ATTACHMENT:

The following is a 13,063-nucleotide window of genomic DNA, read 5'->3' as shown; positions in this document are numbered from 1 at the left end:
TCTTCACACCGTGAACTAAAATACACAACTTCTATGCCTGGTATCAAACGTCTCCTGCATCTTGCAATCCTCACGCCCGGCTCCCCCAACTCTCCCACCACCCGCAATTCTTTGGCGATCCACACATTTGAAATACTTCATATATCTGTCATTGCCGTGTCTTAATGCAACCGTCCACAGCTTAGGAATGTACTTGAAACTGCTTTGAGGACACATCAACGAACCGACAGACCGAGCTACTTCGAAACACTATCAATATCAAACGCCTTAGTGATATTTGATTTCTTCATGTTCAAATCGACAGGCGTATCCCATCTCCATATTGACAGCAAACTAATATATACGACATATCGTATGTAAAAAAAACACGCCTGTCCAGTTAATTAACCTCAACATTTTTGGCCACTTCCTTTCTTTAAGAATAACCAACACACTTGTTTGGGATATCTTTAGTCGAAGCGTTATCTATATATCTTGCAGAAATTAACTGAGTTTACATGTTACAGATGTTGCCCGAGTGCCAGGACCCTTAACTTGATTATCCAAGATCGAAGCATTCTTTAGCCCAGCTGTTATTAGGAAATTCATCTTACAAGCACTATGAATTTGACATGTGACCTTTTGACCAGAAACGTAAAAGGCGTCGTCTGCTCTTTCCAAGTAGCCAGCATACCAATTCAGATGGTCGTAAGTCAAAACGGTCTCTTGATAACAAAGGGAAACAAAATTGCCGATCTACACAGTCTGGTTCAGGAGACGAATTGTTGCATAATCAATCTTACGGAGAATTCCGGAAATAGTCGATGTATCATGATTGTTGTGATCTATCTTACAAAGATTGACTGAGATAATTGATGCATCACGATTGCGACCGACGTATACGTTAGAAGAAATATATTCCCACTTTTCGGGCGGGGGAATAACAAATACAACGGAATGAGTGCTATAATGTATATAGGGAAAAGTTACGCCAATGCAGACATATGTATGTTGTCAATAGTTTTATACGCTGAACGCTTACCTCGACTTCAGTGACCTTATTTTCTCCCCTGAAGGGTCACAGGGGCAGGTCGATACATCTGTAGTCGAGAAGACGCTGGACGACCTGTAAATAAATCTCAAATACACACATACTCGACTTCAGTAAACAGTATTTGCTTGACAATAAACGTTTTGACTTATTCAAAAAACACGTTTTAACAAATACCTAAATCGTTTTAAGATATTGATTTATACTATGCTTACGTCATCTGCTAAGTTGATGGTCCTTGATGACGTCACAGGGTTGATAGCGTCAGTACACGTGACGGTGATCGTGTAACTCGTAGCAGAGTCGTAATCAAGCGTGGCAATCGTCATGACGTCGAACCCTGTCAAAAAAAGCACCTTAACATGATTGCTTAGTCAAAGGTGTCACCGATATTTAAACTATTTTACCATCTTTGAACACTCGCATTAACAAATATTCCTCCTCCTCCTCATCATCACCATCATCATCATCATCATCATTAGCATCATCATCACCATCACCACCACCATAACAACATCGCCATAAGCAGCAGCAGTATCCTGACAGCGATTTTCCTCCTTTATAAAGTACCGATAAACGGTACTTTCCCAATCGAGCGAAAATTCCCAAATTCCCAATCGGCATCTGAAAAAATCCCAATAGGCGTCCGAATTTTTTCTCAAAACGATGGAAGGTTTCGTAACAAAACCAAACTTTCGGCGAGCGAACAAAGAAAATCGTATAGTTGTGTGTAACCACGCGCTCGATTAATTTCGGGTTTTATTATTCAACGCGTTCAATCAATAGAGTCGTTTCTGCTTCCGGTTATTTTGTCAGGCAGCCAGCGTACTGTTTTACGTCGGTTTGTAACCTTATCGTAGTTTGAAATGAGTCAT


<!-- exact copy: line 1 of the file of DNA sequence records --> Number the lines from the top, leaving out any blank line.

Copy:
The following is a 13,063-nucleotide window of genomic DNA, read 5'->3' as shown; positions in this document are numbered from 1 at the left end: